Until he steps out the door, there are few ways to predict what color hat he’ll be wearing.
To his friends and family, Joshua Balara ’24 was a “gentle teddy bear” who always strove to uplift those around him, according to his Dartmouth football teammate and friend Tevita Moimoi Jr. ’24.
This evening, Dartmouth accepted 1,173 members to the Class of 2027, drawing from 28,841 applications — the largest applicant pool in the College’s history and a 2% increase compared to the Class of 2026, the College announced in a Dartmouth News article. This cycle also marks the College’s third consecutive year with a 6% acceptance rate, and the third consecutive year with more than 28,000 applicants for its first-year class.
The Big Green baseball team started its spring break trip strong as they secured their first win against the University of South Florida. The 6-1 victory was followed by a 4-3 loss to split the series. Dartmouth did not regain momentum for the remainder of the trip, falling to the University of Central Florida, Jacksonville University and Princeton University.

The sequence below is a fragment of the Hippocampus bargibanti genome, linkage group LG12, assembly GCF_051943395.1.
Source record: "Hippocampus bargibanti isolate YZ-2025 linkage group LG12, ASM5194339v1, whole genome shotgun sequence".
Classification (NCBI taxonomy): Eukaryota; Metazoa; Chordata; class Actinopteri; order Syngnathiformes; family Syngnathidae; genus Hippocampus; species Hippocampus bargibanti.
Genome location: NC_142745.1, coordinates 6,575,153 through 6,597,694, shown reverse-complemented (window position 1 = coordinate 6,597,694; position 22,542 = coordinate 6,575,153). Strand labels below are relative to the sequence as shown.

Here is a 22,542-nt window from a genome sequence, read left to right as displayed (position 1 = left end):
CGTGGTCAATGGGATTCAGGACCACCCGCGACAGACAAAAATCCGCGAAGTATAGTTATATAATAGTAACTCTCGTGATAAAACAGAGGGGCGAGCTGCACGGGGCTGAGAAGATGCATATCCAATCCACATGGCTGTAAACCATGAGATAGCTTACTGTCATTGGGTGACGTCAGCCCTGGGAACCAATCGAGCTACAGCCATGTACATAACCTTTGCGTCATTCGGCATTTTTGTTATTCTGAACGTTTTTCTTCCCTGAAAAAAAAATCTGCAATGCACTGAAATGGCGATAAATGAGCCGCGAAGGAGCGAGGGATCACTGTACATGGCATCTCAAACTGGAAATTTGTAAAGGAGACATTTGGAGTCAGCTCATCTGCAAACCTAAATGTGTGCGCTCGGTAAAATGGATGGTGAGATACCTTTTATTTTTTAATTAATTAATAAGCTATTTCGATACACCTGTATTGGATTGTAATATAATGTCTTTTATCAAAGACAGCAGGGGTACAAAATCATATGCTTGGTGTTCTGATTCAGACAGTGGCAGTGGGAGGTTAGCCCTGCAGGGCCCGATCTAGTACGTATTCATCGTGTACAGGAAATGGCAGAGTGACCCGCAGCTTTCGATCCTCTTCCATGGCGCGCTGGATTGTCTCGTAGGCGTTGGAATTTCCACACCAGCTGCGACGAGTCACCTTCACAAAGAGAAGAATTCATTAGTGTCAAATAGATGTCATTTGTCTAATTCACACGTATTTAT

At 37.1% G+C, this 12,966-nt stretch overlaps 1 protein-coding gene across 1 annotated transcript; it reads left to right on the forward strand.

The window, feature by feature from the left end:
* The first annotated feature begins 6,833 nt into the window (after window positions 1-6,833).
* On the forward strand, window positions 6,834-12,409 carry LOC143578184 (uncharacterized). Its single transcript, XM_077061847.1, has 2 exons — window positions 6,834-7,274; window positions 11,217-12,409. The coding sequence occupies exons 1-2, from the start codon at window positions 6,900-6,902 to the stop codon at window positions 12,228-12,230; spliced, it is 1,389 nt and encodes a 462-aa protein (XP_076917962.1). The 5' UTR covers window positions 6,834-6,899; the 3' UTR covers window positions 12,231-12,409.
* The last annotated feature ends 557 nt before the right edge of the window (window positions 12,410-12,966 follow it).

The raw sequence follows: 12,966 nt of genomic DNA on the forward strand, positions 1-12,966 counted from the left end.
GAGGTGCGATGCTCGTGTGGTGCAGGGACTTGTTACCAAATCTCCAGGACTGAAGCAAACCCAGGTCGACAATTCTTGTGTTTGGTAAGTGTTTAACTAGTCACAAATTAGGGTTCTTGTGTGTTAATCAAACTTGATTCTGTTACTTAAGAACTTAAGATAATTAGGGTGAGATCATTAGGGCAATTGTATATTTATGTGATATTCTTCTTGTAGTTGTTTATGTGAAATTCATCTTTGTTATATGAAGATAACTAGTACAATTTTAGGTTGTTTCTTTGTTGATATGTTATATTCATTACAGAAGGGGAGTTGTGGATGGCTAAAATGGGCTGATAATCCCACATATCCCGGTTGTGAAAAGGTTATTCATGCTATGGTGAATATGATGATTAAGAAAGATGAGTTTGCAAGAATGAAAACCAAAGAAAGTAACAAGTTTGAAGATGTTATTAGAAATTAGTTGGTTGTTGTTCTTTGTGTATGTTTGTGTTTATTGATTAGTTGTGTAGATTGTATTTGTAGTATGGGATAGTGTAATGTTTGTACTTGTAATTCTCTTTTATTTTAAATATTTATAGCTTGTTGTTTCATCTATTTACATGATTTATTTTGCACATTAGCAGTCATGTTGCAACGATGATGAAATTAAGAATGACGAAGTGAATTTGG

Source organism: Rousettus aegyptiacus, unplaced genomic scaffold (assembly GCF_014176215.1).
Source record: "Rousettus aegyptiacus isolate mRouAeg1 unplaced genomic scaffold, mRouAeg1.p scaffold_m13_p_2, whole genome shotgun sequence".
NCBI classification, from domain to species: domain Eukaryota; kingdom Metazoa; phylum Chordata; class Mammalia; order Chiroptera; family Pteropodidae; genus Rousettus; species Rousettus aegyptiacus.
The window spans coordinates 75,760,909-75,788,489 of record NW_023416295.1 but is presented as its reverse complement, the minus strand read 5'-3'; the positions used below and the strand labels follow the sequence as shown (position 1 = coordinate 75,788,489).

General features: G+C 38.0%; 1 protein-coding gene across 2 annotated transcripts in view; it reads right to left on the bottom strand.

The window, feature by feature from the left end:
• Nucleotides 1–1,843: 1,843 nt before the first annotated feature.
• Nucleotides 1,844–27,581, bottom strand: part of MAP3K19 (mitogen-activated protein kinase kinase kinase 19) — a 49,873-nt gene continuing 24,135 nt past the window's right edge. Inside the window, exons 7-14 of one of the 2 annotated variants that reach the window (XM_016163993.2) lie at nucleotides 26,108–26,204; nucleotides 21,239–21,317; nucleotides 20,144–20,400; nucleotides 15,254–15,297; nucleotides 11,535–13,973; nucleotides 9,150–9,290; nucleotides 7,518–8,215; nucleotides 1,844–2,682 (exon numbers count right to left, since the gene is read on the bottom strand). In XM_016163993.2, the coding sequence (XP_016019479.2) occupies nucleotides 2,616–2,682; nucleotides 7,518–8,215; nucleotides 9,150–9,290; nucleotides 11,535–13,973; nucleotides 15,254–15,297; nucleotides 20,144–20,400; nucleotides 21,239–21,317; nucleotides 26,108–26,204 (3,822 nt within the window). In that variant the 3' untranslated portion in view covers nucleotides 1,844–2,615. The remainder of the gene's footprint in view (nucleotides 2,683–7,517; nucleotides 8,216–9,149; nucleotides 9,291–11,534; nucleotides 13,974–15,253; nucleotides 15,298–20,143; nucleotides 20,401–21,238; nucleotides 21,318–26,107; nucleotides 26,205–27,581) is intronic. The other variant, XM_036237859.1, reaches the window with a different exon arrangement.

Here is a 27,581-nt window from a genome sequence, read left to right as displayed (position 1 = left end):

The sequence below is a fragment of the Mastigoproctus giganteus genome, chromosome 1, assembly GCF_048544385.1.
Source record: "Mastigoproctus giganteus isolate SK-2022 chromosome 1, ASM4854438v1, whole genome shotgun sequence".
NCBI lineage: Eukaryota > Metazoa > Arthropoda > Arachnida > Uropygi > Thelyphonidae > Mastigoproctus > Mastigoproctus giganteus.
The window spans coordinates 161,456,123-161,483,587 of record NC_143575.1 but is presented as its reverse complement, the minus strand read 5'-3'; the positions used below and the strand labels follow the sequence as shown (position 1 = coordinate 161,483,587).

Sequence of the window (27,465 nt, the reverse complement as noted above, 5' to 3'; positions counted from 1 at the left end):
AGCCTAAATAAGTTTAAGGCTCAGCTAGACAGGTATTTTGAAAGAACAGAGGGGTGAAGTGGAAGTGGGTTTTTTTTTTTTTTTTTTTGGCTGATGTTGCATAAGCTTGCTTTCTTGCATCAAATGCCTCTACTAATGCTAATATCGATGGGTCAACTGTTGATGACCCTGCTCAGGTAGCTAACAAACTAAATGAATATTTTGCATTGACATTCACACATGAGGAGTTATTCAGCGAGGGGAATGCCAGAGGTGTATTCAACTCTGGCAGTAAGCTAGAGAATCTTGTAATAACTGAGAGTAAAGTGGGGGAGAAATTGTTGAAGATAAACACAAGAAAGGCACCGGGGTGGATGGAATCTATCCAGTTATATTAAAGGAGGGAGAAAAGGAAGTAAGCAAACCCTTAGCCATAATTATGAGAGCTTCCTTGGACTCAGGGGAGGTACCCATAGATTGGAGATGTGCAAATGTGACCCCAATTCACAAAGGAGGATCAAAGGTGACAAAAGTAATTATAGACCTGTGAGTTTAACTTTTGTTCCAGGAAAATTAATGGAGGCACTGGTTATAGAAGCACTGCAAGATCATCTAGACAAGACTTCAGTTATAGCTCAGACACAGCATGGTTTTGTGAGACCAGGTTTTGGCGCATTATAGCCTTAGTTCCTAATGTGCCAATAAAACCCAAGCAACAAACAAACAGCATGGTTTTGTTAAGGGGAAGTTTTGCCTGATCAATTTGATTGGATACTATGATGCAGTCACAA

Every Christmas, Joshua White toiled over his beloved chocolate and peanut butter treats — affectionately known as “Joshy Balls” — to distribute to his friends and family, White’s cousin Loren Hudson recalled. As White spent hours on the dessert, Hudson, Hudson’s daughters and countless other loved ones eagerly anticipated his famous treat.
The spring term marks the height of this year’s investment banking recruiting process, when members of the Class of 2025 interview with select investment firms to get hired as summer 2024 interns. This year, the investment banking recruitment process began earlier than in years prior.
The College announced on March 8 that David McKenna ’89, Shonda Rhimes ’91 and Todd Sisitsky ’93 have been elected to the Board of Trustees. They will begin their four-year terms on July 1, replacing Daniel Black ’82, Beth Cogan Fascitelli ’80, Caroline Kerr ’05 and Carlos Rodríguez-Pastor Tu’88.
The Class of 2023 hasn’t exactly had it easy — the COVID-19 pandemic radically impacted their first-year spring, and since then, their college careers have been anything but typical. Following the trials they’ve faced, the ’23s shared how they plan to make the most of their final term at Dartmouth.